Based in McCleansville, Bell started My Dream Cakes after years of selling her baked goods. Cupcakes line the window of her truck, and a sign proclaimed her biggest hit — a mouthwatering banana-cream pound cake.

“My original idea, and it was my fault for not doing the research, was to get the food truck and try and park it somewhere near the [Center] City Park,” she said. “The food truck festival was like a launch pad. It was spectacular. With all the excitement I think [the pilot] will draw people downtown.”

After unexpected setbacks, Bell was off to a slow summer, operating as an ice cream truck and advertising her baking skills along the side of the vehicle.

Thanks to funding from her nephew, owner Scott McGill, Bell is operational and participating in the pilot program even though she said limiting the number of trucks to four at a time seemed very restrictive.

“I’m all for any progress,” she said.

“I’d rather have slow progress than no progress. Like most things, people are fearful of what they don’t know. We need to move forward if the city’s going to grow and bring people in.”

Benshoff said he thinks there is a misperception that food trucks are unregulated or dirty.

“It’s nothing to be scared of,” he said, adding that some of the best chefs in other cities were on food trucks.

Most of the trucks signed up for the pilot, such as Stamey’s and 1618 Mobile Kitchen, are in Guilford County, where about 20 food trucks are based. Some food truck enthusiasts have questioned the wisdom of a pilot program as the temperature drops, but Greensboro’s small business coordinator Reggie Delahanty said the timing was council’s decision.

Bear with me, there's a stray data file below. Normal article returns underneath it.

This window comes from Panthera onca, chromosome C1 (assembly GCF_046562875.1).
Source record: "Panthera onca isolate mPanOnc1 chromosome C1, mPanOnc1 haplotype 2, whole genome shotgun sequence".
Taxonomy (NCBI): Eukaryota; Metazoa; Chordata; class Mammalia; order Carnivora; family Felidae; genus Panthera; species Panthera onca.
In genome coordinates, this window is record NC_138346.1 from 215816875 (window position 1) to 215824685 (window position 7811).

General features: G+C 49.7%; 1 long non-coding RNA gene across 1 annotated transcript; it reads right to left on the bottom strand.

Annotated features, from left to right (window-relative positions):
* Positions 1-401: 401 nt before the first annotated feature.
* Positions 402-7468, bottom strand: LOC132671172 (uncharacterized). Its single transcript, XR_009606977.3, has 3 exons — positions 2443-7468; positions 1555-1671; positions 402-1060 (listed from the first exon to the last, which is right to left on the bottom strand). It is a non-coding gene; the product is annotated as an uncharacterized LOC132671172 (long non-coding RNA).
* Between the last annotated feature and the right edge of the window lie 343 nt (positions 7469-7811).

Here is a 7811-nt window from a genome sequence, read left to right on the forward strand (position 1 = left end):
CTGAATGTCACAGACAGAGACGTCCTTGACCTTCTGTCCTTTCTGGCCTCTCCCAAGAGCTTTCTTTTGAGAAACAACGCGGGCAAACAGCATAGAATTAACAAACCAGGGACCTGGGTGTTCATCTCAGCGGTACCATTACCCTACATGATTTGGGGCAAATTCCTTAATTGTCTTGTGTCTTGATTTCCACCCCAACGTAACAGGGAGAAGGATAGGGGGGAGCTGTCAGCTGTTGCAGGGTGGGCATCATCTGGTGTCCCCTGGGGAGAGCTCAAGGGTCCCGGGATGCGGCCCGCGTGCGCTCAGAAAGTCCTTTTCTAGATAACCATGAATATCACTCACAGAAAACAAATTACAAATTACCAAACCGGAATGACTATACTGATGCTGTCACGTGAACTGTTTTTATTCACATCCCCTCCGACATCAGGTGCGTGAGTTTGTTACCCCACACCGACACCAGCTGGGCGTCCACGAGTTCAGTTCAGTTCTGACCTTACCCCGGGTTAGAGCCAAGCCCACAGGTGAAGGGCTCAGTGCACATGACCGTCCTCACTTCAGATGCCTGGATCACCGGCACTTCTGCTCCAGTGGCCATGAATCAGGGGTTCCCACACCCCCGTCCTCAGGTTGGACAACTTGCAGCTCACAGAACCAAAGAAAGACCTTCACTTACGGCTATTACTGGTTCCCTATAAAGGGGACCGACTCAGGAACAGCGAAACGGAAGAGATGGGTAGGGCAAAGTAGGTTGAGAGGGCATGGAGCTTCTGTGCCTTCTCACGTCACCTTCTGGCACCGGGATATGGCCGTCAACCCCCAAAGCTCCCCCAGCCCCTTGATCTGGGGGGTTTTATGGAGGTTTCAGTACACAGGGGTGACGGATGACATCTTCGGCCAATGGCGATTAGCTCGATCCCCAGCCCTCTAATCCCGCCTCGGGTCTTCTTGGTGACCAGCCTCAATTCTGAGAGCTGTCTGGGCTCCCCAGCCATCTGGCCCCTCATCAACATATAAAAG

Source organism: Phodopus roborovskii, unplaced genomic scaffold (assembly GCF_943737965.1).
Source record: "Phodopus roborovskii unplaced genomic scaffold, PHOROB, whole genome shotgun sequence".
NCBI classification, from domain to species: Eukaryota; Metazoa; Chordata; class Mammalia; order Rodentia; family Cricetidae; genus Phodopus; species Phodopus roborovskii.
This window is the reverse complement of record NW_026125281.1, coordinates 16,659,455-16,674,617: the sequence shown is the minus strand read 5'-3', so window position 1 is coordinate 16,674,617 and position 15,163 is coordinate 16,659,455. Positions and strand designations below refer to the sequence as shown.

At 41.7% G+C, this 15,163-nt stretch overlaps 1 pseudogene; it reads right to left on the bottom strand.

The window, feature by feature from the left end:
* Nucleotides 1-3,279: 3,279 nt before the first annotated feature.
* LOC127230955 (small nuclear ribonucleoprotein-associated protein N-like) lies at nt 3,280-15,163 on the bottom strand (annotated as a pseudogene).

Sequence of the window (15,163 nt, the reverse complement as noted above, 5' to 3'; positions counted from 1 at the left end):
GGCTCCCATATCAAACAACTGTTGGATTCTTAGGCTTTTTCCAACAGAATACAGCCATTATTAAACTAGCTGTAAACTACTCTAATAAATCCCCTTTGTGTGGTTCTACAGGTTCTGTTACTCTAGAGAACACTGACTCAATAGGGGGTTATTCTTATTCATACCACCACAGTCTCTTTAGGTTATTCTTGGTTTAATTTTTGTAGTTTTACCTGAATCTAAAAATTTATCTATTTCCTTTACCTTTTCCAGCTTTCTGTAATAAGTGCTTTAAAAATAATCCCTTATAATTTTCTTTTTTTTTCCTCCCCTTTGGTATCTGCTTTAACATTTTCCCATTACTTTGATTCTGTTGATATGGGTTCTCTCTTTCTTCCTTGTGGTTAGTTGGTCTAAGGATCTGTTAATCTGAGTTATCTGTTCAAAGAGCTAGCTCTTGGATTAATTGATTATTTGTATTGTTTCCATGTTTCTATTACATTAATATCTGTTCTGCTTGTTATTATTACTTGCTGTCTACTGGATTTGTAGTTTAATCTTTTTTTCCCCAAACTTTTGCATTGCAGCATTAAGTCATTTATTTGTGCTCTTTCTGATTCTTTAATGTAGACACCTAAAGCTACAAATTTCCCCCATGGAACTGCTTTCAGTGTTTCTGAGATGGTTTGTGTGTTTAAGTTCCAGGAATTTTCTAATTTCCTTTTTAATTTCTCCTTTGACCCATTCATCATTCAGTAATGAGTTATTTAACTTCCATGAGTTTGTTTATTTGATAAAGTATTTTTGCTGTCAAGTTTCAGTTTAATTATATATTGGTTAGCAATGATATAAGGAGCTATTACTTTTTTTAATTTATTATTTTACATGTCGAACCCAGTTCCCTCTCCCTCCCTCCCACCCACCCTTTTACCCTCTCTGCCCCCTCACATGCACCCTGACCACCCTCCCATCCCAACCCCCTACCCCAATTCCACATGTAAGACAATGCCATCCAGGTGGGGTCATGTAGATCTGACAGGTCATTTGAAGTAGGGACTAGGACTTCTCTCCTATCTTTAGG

“At the same time this is going on, council is also exploring changing the ordinance,” he said. “This might just be something that’s going on in the period before any ordinance change can be considered.”

Delahanty said the city was open to making changes in the pilot program, and some began immediately. The city originally planned to offer dinner slots throughout the week, but based on feedback from vendors, decided to allow people set up for lunch to continue if they desired to but only assigning slots for the most popular dinner shift of Friday night from 5 to 10 p.m.

UNCG communications professor Marianne LeGreco is helping collect data on the pilot program and said the two driving factors that determine what people eat are cost and convenience. The university, county public health department and other organizations are working together to create more urban gardens, healthier corner stores and mobile farmers’ markets, an idea that could gain traction if the pilot program is considered successful, she said.

“If we can find more ways to get better food closer to people we’ll be a lot better off when it comes to food issues as a whole.”

There are nine food deserts — areas were people have poor access to fresh and healthy food— in Greensboro, primarily in the southeast, and six in High Point, LeGreco said. A mobile farmers’ market or food trucks could improve access in the underserved communities because there would be less financial risk than for a grocery store.